A 1979 booklet called “Living in Dorchester” (available at this link from Archive.org) cites architectural historian Douglass Shand Tucci as saying that Funk & Wilcox’s design for the Strand Theatre featured an Adamesque interior and a Classical Revival facade.
I’m not sure why it’s not working for you, Ron. As long as the “Update” button hasn’t already been used, and thus removed, I’ve always been able to reset the street views to the correct location. It might be a browser issue. I’ve only ever reset views using Opera, so I don’t know whether or not there are other browsers that don’t work properly with the Update feature.
Architect Julian Millard (not Hillard) was apparently also the designer of the Capitol Theatre at Altoona, Pennsylvania.
The Capitol must have been the planned theater mentioned in the “Building News” section of the July 24, 1912, issue of The American Architect: “Altoona.-Architect Julian Millard is drawing plans for a theater to be erected for Gamble Bros, on the site of the property at the corner of Eleventh Ave. and Fourteenth St. Cost, $25,000.”
The NRHP has another typo in its information, pasted in lostmemory’s comment of July 31, 2005. The names of the architects were Osterman and Siebert, not Osreman and Siebert.
That the Liberty Theatre should have a somewhat Rhinelandish look is not surprising. Architect Henry Osterman was born near Essen, Germany, in 1862, and only arrived in the United States in 1889. He was a builder before setting himself up as an architect, and was largely self-taught. He practiced on his own until 1912, when he formed his partnership with Victor Siebert, then a recent graduate of the Boston School of Technology.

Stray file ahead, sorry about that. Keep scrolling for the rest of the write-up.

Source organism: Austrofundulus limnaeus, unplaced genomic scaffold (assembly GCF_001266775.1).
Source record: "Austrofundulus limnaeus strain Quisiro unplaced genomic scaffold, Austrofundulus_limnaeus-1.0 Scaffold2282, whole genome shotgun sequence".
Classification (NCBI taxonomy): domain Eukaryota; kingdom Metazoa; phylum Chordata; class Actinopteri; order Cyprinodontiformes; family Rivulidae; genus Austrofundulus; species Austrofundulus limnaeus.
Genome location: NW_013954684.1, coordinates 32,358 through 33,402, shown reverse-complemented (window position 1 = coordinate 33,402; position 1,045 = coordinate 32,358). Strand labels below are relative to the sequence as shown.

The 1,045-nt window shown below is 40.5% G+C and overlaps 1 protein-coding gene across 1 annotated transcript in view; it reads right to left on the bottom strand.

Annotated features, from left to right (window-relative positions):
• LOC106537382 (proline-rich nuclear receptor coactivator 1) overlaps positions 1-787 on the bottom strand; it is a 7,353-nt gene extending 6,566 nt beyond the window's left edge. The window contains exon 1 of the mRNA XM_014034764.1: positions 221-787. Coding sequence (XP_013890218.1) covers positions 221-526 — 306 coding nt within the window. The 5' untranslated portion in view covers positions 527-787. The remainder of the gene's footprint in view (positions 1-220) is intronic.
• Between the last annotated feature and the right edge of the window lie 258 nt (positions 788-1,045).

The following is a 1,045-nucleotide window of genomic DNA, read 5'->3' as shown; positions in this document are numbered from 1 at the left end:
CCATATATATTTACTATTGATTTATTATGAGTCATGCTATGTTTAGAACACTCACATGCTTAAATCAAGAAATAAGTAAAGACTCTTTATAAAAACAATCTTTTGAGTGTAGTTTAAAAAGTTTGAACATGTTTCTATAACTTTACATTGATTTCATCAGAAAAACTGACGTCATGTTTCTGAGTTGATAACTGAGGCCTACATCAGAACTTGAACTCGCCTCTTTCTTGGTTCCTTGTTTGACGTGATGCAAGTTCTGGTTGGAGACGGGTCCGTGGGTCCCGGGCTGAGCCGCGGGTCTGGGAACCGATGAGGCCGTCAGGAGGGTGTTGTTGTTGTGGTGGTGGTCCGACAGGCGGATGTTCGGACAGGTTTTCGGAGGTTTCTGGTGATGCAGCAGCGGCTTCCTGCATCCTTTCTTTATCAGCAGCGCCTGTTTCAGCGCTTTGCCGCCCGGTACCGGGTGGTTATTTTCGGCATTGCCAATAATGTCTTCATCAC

Osterman probably maintained considerable contact with Germany, to which his three brothers had all returned by 1896. He most likely read German publications and kept up with the stylistic trends of the old country.
I detect in the Liberty’s unusual design strong hints of the Jugendstil, the German form of Art Nouveau which flourished in the late 19th-early 20th century. We could do worse than to classify this theater as Art Nouveau. I think Tudor Revival is certainly less appropriate. The building doesn’t really have much of the Tudor about it.
Zoom in all the way on the photo KenLayton linked to, and it looks like there might be a ghost sign on the theater’s side wall. On the other hand, it might just be years of accumulated dirt. I can’t make out any actual letters, but either way, the building was already pretty old in 1929. From the architectural style of the facade, I’d guess that it was built no later than the early 1920s, and more likely sometime in the 1910s, and perhaps even earlier.
If the building dates from as early as 1908, it might be the 400-seat Opera House at Montesano which was included on a list of theaters published in the September 5 issue of The Billboard that year. I haven’t found a theater at Montesano listed in any editions of Julius Cahn’s Theatrical Guide, though.